Reading for all rounds of one of the top 3 screenplay competitions is always tough but for some reason this year I agreed to take on a parallel comp, also highly regarded, and now that I’ve come up for air, I have been decompressing, reading a month worth of email digests, nurturing my own work and thinking on how to sum it all up.

I usually give a bullet point of the biggest issues with why a screenplay may not have advanced, but frankly everyone else has been doing that lately so I’ve decided to break things down differently – except for one unbelievable faux pas that occurred more than once…

PAGE COUNT:  99% of competitions state in their rules that a script must be between 90-120 pages.  Out of 145 scripts, I had 4 that had to be disqualified because the writer didn’t adhere to the rules for page count. I don’t feel like doing math, but that’s like 3%! And those writers don’t get their entry fees back.  (Not to mention the multitude of scripts that only had a single space between scenes – which means way more pages than what they think.)  More on page count later when I look at THE DARK KNIGHT RISES script.

Aside from these competitions, I do my fair share of writer and production coverage as well reading for smaller competitions.  Everyone has different criteria and systems, but all — particularly the highly respected — use some form of these five categories to evaluate material:


This is where the story is analyzed for originality, or if it’s a familiar premise say like a rom-com or vampires, does the script have a unique take. If it is a straight up character drama, is it really cinematic?  Also here it is weighed if the script can be produced for a budget that would make sense if it is something that is not high-concept.


Does the script tell a complete story at a pace that is logical and engaging? Are the set ups paid off or vice-versa?  Are there holes that need addressing to fully realize the promise of the premise? If so, are they easily fixed?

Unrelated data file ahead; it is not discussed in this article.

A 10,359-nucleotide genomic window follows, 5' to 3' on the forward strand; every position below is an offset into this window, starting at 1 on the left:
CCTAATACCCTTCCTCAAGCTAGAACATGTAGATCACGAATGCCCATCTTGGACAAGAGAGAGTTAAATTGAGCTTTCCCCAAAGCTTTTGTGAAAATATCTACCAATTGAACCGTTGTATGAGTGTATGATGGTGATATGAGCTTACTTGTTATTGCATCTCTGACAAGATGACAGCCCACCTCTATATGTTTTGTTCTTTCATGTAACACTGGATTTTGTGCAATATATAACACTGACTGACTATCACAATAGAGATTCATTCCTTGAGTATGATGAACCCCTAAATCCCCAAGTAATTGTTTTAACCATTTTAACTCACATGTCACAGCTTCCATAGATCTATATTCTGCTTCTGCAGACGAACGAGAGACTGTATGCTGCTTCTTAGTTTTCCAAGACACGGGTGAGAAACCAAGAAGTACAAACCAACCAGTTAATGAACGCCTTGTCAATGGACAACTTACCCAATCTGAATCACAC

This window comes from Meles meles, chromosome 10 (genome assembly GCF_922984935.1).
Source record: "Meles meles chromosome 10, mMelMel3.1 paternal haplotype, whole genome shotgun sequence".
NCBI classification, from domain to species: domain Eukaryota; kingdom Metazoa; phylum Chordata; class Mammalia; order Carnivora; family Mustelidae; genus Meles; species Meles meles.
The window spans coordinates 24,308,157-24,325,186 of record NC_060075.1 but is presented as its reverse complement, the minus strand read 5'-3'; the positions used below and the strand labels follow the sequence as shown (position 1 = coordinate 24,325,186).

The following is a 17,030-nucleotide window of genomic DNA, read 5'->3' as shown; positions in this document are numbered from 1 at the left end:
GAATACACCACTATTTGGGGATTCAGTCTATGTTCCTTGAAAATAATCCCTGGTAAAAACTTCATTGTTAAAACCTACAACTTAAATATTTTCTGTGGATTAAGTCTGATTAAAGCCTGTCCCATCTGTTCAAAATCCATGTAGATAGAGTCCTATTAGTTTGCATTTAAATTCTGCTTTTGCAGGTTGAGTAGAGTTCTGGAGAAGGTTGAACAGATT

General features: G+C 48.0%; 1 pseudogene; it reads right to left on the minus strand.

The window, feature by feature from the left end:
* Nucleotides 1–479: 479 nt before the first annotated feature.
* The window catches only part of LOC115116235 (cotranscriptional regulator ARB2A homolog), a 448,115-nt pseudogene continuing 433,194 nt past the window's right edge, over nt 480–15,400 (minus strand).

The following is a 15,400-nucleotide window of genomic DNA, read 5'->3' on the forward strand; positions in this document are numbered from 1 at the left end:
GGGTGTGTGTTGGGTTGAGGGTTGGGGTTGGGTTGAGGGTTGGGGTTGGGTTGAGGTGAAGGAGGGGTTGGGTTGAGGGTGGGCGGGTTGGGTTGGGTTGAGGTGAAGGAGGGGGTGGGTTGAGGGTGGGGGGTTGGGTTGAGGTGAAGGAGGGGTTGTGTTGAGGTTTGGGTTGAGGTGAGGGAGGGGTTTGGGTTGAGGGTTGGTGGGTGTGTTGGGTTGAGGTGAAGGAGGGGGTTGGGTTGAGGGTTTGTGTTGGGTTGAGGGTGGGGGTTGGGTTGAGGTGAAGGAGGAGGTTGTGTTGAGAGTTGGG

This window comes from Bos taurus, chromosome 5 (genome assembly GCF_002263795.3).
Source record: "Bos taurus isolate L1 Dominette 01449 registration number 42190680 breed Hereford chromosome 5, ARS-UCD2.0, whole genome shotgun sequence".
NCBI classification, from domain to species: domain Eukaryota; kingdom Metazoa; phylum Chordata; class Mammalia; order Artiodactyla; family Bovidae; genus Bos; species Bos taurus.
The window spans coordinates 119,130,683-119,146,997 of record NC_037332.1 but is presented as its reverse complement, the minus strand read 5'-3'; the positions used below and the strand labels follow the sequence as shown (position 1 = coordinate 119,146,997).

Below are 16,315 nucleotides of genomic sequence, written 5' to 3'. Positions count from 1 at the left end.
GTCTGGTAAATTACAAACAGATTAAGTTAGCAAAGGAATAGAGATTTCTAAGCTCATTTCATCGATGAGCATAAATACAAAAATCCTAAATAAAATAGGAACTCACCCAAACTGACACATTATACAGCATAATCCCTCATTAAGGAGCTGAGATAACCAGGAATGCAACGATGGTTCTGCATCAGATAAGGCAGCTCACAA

(Usually within here is also formatting and readability) Does the script follow a traditional 3 act structure and if not, does it still work because the writer has a unique voice? Is it a fast read, or do you need to really digest it or worse struggle to follow? Are there typos or formatting issues? Are the action blocks engaging or just details?

CHARACTERS (sometimes Dialogue is combined here, but not often)

Are the characters engaging and fully developed? Are we focusing on the right point of view (POV). Does their story wrap up in a satisfying way? Are there more details that we should be shown? (notice how I wrote shown?) Less? Are the supporting characters just as compelling as the leads (protagonist and antagonist)? Do the secondary characters help move the plot forward or are they just a stereotypical convenience?


Is it unique to EACH character? Is it too expositional? Is VO really needed? Are there any memorable lines that would appeal to audiences and talent? Do they only speak as needed and if they are revealing information is there something happening on screen that the audience can watch?

Most competitions have a cut-off to what the reader has to go past to make a judgement (this can be anywhere from 10 pages to a complete script or just whenever it falls apart). So even if you have mastered the crucial 1st 10 pages, PLEASE don’t blow you wad here and have the following 90 lose focus.


These categories if all perfect 10s would add up to a score of 50. The closer to 50 is normally how a competition will analyze whether it goes to the finalist rounds. (Although all comps have scripts read by more than one person, – the 2nd and onward usually use the notes/scores as a basis moving forward). It is very possible that someone just doesn’t get it – while another loves it – and some scores/recommendations are overturned.


Out of the two competitions I just wrapped (145 scripts total):

4 – disqualified

25 were recommended to move forward (the average is 10%, so there were a lot of good ones.  However 5 of those were for pilots, not features).

6 of the 25 were average but worth a 2nd look.

8 were above average, most likely Semi-finalists

6 were above, above average, most likely quarter-finalists

5 were 47 or above score-wise.


This is not the norm. I consider myself very fortunate to have read some of these and I cannot wait to see who wins.  There was no genre that did better, of the top 5 it was a mixed bag of drama, comedy and horror.  What was special was they were high in all of the 5 categories; one category did not outweigh another.  ALL were unique takes on the genre that took me out of my head and into the film. Some disturbingly so, and one was the funniest thing I’ve ever read – and it’s hard to make me laugh on paper.

So now, let’s consider if The Nolans were to have submitted THE DARK KNIGHT RISES.  Well, if there ever was proof that a script is a page a minute this is it.  2 hours and 45 minutes equal 165 pages. And that’s what these boys have here. I would normally breakdown the 1st 10 pages but given the length here’s the 1st act for you, and only you!

TDKR 1st act
Stay tooned.